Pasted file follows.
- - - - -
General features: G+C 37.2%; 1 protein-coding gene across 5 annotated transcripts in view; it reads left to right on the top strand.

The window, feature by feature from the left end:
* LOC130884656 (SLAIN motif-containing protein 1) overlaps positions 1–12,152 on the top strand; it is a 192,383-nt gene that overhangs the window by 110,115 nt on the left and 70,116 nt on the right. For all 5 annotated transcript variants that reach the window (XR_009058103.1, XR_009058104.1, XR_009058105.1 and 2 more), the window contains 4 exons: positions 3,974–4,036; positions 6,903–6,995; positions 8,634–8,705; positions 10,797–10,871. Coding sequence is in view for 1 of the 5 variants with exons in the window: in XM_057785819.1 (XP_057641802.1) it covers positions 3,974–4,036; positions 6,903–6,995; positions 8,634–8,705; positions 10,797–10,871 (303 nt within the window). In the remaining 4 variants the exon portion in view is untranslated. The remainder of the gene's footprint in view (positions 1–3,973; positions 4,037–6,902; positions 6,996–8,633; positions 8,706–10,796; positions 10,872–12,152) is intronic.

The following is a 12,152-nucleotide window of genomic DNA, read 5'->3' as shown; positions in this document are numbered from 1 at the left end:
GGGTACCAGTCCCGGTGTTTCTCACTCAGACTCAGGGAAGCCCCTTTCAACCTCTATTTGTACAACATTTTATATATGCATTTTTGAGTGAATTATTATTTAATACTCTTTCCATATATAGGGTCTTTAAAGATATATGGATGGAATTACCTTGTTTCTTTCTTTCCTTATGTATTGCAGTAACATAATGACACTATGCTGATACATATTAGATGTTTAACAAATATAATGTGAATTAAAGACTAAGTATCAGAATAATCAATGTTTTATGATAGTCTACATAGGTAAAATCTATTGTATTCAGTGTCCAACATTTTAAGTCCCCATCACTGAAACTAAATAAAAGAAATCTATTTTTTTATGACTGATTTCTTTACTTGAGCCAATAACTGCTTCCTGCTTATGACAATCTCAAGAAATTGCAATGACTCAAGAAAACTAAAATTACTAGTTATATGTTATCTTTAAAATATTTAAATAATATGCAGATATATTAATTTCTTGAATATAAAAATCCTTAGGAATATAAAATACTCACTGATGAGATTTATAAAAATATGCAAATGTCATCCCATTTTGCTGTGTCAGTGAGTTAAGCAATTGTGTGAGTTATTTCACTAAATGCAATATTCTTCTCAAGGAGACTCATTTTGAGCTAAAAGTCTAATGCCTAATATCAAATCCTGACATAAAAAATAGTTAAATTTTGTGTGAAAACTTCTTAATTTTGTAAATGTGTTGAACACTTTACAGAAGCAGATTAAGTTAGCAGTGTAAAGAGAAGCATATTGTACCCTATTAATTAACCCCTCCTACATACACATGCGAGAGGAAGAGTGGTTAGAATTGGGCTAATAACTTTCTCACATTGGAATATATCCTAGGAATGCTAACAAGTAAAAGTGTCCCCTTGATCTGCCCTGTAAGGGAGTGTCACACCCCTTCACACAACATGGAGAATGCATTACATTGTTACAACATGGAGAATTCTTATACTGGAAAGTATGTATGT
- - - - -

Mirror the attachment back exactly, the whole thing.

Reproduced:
General features: G+C 37.2%; 1 protein-coding gene across 5 annotated transcripts in view; it reads left to right on the top strand.

The window, feature by feature from the left end:
* LOC130884656 (SLAIN motif-containing protein 1) overlaps positions 1–12,152 on the top strand; it is a 192,383-nt gene that overhangs the window by 110,115 nt on the left and 70,116 nt on the right. For all 5 annotated transcript variants that reach the window (XR_009058103.1, XR_009058104.1, XR_009058105.1 and 2 more), the window contains 4 exons: positions 3,974–4,036; positions 6,903–6,995; positions 8,634–8,705; positions 10,797–10,871. Coding sequence is in view for 1 of the 5 variants with exons in the window: in XM_057785819.1 (XP_057641802.1) it covers positions 3,974–4,036; positions 6,903–6,995; positions 8,634–8,705; positions 10,797–10,871 (303 nt within the window). In the remaining 4 variants the exon portion in view is untranslated. The remainder of the gene's footprint in view (positions 1–3,973; positions 4,037–6,902; positions 6,996–8,633; positions 8,706–10,796; positions 10,872–12,152) is intronic.

The following is a 12,152-nucleotide window of genomic DNA, read 5'->3' as shown; positions in this document are numbered from 1 at the left end:
GGGTACCAGTCCCGGTGTTTCTCACTCAGACTCAGGGAAGCCCCTTTCAACCTCTATTTGTACAACATTTTATATATGCATTTTTGAGTGAATTATTATTTAATACTCTTTCCATATATAGGGTCTTTAAAGATATATGGATGGAATTACCTTGTTTCTTTCTTTCCTTATGTATTGCAGTAACATAATGACACTATGCTGATACATATTAGATGTTTAACAAATATAATGTGAATTAAAGACTAAGTATCAGAATAATCAATGTTTTATGATAGTCTACATAGGTAAAATCTATTGTATTCAGTGTCCAACATTTTAAGTCCCCATCACTGAAACTAAATAAAAGAAATCTATTTTTTTATGACTGATTTCTTTACTTGAGCCAATAACTGCTTCCTGCTTATGACAATCTCAAGAAATTGCAATGACTCAAGAAAACTAAAATTACTAGTTATATGTTATCTTTAAAATATTTAAATAATATGCAGATATATTAATTTCTTGAATATAAAAATCCTTAGGAATATAAAATACTCACTGATGAGATTTATAAAAATATGCAAATGTCATCCCATTTTGCTGTGTCAGTGAGTTAAGCAATTGTGTGAGTTATTTCACTAAATGCAATATTCTTCTCAAGGAGACTCATTTTGAGCTAAAAGTCTAATGCCTAATATCAAATCCTGACATAAAAAATAGTTAAATTTTGTGTGAAAACTTCTTAATTTTGTAAATGTGTTGAACACTTTACAGAAGCAGATTAAGTTAGCAGTGTAAAGAGAAGCATATTGTACCCTATTAATTAACCCCTCCTACATACACATGCGAGAGGAAGAGTGGTTAGAATTGGGCTAATAACTTTCTCACATTGGAATATATCCTAGGAATGCTAACAAGTAAAAGTGTCCCCTTGATCTGCCCTGTAAGGGAGTGTCACACCCCTTCACACAACATGGAGAATGCATTACATTGTTACAACATGGAGAATTCTTATACTGGAAAGTATGTATGT